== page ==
How to grow dahlias in pots
Mar 29, 2023
No flowerbeds, no problem! You can grow these vibrant flowers in containers too
Dahlias are one of the most beautiful blooms to add to any garden. They come in essentially every colour of the rainbow, it should be easy to find something that works well for you. And you don't need to have a garden to enjoy these flowering plants, as you can learn how to grow dahlias in pots.
Whether you’re looking to add real visual impact to your container garden ideas with dinner plate-sized flowers or prefer the smaller single-species dahlias, they typically bloom from mid-summer well into the autumn, making them the perfect flower to enjoy during the warmer months and into September and October.
We asked the experts to take us through the most important things to know about growing them in a container and how to help them truly thrive.
‘Dahlias are perfect for most gardens and homes due to their versatile nature,’ says Dani Turner, customer experience director at family-run florist Bunches. And they can flourish in containers, provided the pots are large enough.
There are several different dahlia varieties to choose from. However, when it comes to growing dahlias in pots, ‘it's worth choosing a Dahlia variety that is slightly smaller and compact as some can grow as tall as 5ft,’ suggests Dani.
But what will you need on hand to get started potting your dahlia plants?
‘For Dahlias that are going to be grown in a pot, it is best to choose one that is at least 30cm in diameter and 40cm deep,’ Dani recommends.
Gardening expert Fiona Jenkins at Myjobquote.co.uk echoes this sentiment. ‘For most dahlia varieties, you want to choose a fairly large pot. However, it doesn't need to be too deep. A 12 – 14 inch (30 - 35cm) diameter pot is ideal and 12 inches of depth is perfect.’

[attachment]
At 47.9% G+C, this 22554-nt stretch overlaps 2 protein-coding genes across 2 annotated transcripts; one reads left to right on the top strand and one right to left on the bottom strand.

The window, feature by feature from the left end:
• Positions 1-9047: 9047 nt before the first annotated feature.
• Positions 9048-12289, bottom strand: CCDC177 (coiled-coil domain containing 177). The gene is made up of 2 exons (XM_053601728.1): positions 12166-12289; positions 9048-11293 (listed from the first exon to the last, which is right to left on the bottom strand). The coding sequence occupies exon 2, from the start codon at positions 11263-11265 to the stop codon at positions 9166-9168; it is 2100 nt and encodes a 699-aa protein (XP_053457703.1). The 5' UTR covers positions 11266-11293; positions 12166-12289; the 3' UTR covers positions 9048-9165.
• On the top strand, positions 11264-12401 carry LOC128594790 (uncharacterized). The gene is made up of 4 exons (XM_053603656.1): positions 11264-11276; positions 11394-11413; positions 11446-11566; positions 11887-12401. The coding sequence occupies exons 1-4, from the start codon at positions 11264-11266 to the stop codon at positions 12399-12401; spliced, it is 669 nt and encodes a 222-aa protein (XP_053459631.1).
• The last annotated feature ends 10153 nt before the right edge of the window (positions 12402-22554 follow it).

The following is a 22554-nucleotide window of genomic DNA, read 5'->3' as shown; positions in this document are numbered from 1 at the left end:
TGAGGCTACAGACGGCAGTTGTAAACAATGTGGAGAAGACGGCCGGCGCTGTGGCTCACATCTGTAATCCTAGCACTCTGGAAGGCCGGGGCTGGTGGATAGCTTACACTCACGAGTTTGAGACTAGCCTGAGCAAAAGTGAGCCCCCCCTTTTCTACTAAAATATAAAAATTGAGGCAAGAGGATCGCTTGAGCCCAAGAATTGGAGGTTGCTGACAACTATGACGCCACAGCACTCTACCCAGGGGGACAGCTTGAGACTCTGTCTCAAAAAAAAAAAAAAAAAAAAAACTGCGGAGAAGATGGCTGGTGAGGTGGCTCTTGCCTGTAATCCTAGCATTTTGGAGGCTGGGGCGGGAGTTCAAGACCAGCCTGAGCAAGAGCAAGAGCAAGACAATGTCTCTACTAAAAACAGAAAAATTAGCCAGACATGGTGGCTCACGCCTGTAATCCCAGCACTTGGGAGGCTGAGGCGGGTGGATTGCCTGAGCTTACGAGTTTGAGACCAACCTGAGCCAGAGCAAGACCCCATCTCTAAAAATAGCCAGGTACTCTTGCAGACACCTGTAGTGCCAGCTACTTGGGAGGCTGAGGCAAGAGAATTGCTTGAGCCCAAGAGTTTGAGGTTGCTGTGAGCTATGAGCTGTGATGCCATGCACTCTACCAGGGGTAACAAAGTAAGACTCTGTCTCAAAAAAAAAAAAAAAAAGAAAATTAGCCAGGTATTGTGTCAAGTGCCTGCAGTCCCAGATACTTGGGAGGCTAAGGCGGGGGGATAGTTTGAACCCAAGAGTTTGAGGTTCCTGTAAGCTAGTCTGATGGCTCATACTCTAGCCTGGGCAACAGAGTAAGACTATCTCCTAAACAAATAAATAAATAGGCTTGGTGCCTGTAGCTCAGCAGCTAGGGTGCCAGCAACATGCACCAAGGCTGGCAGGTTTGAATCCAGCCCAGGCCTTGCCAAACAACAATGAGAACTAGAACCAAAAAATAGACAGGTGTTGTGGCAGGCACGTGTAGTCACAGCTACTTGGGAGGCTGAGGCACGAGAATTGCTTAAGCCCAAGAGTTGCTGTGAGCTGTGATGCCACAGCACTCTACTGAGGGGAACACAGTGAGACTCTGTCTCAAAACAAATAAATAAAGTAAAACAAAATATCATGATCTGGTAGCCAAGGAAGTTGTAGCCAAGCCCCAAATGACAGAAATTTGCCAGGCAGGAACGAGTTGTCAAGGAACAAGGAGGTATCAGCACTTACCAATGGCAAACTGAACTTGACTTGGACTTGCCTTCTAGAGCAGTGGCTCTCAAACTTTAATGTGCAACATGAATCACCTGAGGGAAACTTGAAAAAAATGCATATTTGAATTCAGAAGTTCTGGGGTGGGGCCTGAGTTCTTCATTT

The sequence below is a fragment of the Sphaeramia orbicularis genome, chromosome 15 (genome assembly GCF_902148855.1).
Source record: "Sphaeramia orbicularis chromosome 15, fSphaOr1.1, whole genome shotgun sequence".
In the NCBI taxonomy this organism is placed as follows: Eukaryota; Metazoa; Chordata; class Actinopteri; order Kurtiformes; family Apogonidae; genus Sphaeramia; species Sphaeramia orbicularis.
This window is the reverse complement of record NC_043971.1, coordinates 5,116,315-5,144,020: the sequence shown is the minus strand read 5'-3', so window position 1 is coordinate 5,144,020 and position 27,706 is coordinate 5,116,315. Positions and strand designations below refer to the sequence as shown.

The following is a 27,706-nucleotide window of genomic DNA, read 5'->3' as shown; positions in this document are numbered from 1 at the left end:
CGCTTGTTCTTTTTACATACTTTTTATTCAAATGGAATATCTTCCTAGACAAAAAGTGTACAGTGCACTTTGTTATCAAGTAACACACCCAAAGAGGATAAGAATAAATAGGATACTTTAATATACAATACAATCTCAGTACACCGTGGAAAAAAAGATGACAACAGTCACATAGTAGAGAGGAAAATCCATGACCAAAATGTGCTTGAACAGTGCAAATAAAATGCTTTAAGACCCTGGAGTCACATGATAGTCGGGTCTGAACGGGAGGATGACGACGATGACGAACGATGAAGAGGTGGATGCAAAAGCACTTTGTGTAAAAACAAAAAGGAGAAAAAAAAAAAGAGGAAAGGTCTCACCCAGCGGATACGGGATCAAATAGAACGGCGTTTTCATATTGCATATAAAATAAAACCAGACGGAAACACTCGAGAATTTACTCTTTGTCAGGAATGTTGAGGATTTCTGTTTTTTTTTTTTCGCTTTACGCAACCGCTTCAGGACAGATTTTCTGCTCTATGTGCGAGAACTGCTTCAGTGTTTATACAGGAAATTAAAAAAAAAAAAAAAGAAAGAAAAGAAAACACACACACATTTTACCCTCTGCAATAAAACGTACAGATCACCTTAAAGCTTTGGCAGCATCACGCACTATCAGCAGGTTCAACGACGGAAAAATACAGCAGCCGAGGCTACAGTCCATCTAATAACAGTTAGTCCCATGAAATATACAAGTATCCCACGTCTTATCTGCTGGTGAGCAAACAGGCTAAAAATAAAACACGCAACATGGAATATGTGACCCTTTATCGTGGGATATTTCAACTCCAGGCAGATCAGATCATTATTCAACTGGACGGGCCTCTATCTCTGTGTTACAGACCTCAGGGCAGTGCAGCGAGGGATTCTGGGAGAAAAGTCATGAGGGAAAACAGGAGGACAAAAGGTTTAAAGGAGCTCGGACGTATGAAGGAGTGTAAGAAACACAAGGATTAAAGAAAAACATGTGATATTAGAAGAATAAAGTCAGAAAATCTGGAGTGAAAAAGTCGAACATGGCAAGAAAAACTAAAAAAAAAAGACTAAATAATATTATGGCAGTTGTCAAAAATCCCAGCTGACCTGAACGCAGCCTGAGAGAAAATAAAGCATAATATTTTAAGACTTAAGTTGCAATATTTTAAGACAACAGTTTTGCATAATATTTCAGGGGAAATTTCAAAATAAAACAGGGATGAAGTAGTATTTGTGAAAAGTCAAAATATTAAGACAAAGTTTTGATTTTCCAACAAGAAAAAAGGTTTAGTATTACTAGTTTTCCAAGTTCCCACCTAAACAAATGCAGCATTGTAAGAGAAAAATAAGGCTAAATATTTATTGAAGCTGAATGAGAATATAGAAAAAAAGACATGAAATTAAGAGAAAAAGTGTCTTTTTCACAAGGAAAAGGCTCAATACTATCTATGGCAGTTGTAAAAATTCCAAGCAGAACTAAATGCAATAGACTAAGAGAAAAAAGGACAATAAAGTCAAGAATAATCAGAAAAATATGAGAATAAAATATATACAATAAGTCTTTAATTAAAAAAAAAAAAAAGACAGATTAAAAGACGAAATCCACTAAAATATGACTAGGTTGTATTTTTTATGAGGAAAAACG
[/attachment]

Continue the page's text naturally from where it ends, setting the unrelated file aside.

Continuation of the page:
Because they, ‘put on a lot of top growth, a fairly heavy pot is required to counter-balance all the top foliage, otherwise they will blow over,’ says Angela Slater, Gardening Expert at Hayes Garden World. She recommends a heavy terracotta or glazed clay pot. You may also need to stake your dahlias as they grow, to prevent them from falling over.
First of all, you’ll want to choose a variety of dahlia that is suitable for container gardening. As, ‘some dahlia plants can grow quite large, it's best to opt for dwarf or compact varieties,’ says award-winning garden designer Jason Williams, also known as The Cloud Gardener. ‘These smaller plants are well-suited to container growth, maintaining a more manageable size while still producing an abundance of beautiful blooms.’
You’ll also want to wait for warmer weather – now is ideal – before planting your dahlias, as this will give them the optimal conditions to develop and grow, compared to when a sudden frost could hinder their growth or potentially kill the plant entirely.
‘To plant, mound a few inches of potting soil at the bottom of the pot while forming a little bit of a hill. Balance the tuber on the mound and then carefully fill in around the tuber with your potting soil,’ Fiona instructs. 'Press and firm it around the tuber gently as you go along.’
‘Dahlias are sun-loving plants that require at least 6-8 hours of direct sunlight each day to thrive,’ suggests Jason.
‘Place your pots in a sunny spot on your patio, balcony, or in your garden. Ensuring that they receive adequate sunlight will encourage strong growth and abundant blooms.’
In particularly scorching summer weather, you can move your potted dahlias into the shade to give them some respite but they do prefer sunny conditions.